One of the more commonly misplaced and underestimated record of construction process is correspondence.
All correspondence must have clear identifying name &/or numbering system linking the document to the Contract, specific activity (as required) and chronologically. For example, numbering of letters may assist in future traceability with associate records.
Planning the record management system is essential. All records associated with the project are to be archived in accordance with Departmental and Local procedures. Commercially sensitive (or other sensitive) material not archived may require destruction (for example, shredded).
Project diaries are used to record important site events and issues using a standardised form.
The diary should record items such as a description of events and resources, materials on site, plant breakdowns, site incidents and inspections. Diaries also provide invaluable information used in the assessment of variations, claims and disputes.
Key points for diary entries:
- Completed daily.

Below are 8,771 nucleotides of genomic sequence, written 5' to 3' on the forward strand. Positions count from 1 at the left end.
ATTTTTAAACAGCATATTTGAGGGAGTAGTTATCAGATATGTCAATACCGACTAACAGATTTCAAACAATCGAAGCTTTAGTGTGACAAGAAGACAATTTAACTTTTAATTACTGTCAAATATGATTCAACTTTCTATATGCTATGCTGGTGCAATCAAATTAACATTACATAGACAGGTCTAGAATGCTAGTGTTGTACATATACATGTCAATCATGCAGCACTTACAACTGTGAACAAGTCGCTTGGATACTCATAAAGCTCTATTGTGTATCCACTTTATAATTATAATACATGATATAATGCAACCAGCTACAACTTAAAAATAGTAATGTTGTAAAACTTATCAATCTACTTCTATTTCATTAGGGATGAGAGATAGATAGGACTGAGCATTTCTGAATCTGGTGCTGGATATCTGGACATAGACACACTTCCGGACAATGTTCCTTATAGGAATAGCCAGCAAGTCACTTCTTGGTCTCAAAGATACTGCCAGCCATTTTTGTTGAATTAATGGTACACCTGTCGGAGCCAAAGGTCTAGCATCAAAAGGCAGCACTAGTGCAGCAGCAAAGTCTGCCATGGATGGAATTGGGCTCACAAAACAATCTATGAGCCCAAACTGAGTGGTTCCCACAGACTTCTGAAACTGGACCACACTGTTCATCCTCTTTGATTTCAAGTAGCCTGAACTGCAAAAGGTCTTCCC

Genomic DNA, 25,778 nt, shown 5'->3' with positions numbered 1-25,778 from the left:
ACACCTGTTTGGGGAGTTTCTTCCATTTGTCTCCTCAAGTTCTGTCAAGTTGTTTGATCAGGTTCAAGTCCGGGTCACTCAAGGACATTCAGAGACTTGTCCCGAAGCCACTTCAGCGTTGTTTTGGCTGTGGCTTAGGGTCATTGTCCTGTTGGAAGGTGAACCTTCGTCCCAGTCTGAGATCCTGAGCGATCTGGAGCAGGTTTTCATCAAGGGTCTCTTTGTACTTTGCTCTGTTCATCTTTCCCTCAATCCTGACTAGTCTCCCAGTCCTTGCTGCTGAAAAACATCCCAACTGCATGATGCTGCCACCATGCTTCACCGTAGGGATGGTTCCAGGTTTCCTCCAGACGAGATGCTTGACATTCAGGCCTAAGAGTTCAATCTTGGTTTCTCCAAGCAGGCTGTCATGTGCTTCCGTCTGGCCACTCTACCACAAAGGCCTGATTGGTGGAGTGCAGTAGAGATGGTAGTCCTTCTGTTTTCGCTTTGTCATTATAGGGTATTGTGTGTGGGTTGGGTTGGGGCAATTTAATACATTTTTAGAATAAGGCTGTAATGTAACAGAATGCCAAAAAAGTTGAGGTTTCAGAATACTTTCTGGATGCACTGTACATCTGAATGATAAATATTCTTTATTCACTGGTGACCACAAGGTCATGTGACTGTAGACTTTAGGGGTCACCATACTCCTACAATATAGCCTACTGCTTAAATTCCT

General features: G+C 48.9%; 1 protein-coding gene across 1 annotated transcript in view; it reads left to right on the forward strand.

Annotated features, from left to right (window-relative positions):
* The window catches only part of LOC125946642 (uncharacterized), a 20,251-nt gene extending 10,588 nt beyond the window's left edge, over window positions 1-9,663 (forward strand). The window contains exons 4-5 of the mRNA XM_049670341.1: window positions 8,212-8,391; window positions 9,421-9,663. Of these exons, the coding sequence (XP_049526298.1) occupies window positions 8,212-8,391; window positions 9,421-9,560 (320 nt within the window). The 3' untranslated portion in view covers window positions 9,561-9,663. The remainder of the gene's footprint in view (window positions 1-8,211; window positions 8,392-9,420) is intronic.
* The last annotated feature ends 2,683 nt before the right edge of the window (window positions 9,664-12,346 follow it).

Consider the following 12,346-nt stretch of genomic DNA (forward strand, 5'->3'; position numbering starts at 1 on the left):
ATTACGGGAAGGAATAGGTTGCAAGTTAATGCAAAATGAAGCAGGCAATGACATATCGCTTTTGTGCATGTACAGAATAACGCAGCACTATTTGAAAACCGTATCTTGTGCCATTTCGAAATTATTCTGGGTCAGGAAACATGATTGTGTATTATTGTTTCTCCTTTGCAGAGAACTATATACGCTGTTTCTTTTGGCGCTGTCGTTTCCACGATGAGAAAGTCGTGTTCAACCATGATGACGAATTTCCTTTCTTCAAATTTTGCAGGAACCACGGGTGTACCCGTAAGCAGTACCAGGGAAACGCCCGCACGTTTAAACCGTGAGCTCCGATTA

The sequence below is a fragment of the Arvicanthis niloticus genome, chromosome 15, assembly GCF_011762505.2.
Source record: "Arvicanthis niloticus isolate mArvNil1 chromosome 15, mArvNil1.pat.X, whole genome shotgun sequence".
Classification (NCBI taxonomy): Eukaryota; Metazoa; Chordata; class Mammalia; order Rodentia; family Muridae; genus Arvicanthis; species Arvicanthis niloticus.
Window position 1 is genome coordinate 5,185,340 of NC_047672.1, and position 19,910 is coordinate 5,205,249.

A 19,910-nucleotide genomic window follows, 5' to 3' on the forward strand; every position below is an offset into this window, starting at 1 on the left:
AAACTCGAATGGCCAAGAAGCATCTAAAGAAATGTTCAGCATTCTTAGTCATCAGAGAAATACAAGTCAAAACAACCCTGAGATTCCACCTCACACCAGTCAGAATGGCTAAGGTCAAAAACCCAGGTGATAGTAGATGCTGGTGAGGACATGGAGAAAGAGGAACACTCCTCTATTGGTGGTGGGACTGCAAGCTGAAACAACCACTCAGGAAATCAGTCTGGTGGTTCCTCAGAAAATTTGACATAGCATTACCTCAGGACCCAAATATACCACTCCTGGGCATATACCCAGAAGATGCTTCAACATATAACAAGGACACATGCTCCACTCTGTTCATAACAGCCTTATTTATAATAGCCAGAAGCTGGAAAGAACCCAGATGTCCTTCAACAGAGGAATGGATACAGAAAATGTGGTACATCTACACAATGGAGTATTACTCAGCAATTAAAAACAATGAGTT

- Clear, concise and factual use of language.
Photographic records typically consist of:
- Video footage
- Digital photographs
- Digital movies (mpeg files)
- Photographic Surveillance.
Photographic records can be taken by anyone on a project however to successfully manage a large quantity of photographs, digital images provide significant advantages.
There is concern that digital or scanned photographs could be manipulated and therefore not be used as evidence in a court of law. When arguing a case in court there are many forms of evidence which are used to argue a case and hence is not just limited to a single photograph. This reinforces the need to monitor the progress of the project by observing plant movements, productivity, lot records, diary records and numerous photographs.
When arranging for a suite of photographic records, issues of privacy may need to be considered. Communication with the contractor, including at the Pre start meeting, may address this issue.